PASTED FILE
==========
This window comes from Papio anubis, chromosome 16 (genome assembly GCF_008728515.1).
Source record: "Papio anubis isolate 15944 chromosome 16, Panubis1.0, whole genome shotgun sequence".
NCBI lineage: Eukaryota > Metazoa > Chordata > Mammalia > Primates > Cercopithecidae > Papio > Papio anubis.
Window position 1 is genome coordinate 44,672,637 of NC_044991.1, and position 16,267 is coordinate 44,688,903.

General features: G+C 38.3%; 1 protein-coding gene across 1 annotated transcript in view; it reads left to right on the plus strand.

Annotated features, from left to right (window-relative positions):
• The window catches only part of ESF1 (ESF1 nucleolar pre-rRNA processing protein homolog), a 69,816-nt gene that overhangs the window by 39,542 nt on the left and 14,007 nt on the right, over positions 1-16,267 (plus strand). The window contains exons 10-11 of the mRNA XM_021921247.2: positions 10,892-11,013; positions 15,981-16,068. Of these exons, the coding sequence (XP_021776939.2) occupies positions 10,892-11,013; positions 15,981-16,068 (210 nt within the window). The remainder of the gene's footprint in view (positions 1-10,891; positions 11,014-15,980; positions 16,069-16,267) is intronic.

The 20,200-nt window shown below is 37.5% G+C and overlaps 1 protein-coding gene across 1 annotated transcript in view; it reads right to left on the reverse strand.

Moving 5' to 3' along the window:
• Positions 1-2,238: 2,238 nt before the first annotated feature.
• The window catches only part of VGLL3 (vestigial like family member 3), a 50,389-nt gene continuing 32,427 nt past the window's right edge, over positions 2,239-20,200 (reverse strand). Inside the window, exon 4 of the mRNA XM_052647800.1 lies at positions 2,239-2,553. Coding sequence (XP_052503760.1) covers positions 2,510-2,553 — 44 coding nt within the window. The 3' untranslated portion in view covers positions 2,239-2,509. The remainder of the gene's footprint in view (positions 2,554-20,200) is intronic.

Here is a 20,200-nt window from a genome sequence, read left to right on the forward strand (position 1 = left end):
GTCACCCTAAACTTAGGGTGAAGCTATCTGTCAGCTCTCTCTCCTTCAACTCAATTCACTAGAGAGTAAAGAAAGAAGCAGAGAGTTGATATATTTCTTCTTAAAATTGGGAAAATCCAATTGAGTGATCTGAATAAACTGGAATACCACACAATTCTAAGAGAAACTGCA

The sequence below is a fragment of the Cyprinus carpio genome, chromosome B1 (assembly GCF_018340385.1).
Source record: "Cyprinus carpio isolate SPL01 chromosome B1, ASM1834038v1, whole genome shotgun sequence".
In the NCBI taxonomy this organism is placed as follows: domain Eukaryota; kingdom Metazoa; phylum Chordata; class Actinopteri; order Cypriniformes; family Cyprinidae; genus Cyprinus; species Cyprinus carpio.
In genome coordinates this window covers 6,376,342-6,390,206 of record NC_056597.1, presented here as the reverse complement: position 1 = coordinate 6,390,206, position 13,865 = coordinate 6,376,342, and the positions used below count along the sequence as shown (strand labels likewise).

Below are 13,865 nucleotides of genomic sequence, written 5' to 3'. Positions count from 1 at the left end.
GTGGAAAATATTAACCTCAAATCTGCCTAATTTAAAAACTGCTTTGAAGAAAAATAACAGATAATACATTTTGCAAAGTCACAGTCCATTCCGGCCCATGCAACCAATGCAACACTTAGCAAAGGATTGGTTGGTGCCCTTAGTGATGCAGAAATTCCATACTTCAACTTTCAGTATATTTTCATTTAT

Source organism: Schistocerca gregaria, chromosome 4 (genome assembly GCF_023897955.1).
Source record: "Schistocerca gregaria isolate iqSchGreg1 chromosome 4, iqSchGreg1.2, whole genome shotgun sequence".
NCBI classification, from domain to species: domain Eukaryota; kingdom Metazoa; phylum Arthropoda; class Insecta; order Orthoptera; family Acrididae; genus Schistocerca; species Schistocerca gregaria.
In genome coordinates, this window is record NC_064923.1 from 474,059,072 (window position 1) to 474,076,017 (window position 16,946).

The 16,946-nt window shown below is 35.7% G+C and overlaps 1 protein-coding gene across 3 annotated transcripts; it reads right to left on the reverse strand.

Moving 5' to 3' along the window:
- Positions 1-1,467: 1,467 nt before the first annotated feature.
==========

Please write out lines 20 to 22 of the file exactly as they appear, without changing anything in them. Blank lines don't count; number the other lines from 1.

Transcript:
Source organism: Schistocerca gregaria, chromosome 4 (genome assembly GCF_023897955.1).
Source record: "Schistocerca gregaria isolate iqSchGreg1 chromosome 4, iqSchGreg1.2, whole genome shotgun sequence".
NCBI classification, from domain to species: domain Eukaryota; kingdom Metazoa; phylum Arthropoda; class Insecta; order Orthoptera; family Acrididae; genus Schistocerca; species Schistocerca gregaria.